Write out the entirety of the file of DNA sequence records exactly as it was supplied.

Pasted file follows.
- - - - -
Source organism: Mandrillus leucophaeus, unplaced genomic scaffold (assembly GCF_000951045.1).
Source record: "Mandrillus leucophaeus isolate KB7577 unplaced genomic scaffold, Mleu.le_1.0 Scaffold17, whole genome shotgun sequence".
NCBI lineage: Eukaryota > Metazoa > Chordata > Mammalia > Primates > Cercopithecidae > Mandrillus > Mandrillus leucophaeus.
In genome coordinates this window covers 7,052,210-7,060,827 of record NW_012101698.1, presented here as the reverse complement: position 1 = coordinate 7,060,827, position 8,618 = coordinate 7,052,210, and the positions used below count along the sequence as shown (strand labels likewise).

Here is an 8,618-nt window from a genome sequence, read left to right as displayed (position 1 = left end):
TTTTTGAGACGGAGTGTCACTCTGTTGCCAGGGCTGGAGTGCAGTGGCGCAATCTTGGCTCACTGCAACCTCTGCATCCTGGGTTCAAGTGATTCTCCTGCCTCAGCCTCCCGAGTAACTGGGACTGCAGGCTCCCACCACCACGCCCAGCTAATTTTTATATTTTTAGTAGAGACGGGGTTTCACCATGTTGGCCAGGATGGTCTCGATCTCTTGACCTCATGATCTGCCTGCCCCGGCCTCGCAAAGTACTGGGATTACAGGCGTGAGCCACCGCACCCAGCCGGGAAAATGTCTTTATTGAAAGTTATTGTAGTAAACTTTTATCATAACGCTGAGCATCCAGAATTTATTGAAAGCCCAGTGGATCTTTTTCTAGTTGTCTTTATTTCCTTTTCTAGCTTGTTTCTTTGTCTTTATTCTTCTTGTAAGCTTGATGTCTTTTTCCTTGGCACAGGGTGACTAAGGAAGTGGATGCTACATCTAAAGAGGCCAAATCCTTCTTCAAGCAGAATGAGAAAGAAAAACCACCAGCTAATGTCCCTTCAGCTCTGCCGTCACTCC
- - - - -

Source organism: Mandrillus leucophaeus, unplaced genomic scaffold (assembly GCF_000951045.1).
Source record: "Mandrillus leucophaeus isolate KB7577 unplaced genomic scaffold, Mleu.le_1.0 Scaffold17, whole genome shotgun sequence".
NCBI lineage: Eukaryota > Metazoa > Chordata > Mammalia > Primates > Cercopithecidae > Mandrillus > Mandrillus leucophaeus.
In genome coordinates this window covers 7,052,210-7,060,827 of record NW_012101698.1, presented here as the reverse complement: position 1 = coordinate 7,060,827, position 8,618 = coordinate 7,052,210, and the positions used below count along the sequence as shown (strand labels likewise).

Here is an 8,618-nt window from a genome sequence, read left to right as displayed (position 1 = left end):
TTTTTGAGACGGAGTGTCACTCTGTTGCCAGGGCTGGAGTGCAGTGGCGCAATCTTGGCTCACTGCAACCTCTGCATCCTGGGTTCAAGTGATTCTCCTGCCTCAGCCTCCCGAGTAACTGGGACTGCAGGCTCCCACCACCACGCCCAGCTAATTTTTATATTTTTAGTAGAGACGGGGTTTCACCATGTTGGCCAGGATGGTCTCGATCTCTTGACCTCATGATCTGCCTGCCCCGGCCTCGCAAAGTACTGGGATTACAGGCGTGAGCCACCGCACCCAGCCGGGAAAATGTCTTTATTGAAAGTTATTGTAGTAAACTTTTATCATAACGCTGAGCATCCAGAATTTATTGAAAGCCCAGTGGATCTTTTTCTAGTTGTCTTTATTTCCTTTTCTAGCTTGTTTCTTTGTCTTTATTCTTCTTGTAAGCTTGATGTCTTTTTCCTTGGCACAGGGTGACTAAGGAAGTGGATGCTACATCTAAAGAGGCCAAATCCTTCTTCAAGCAGAATGAGAAAGAAAAACCACCAGCTAATGTCCCTTCAGCTCTGCCGTCACTCC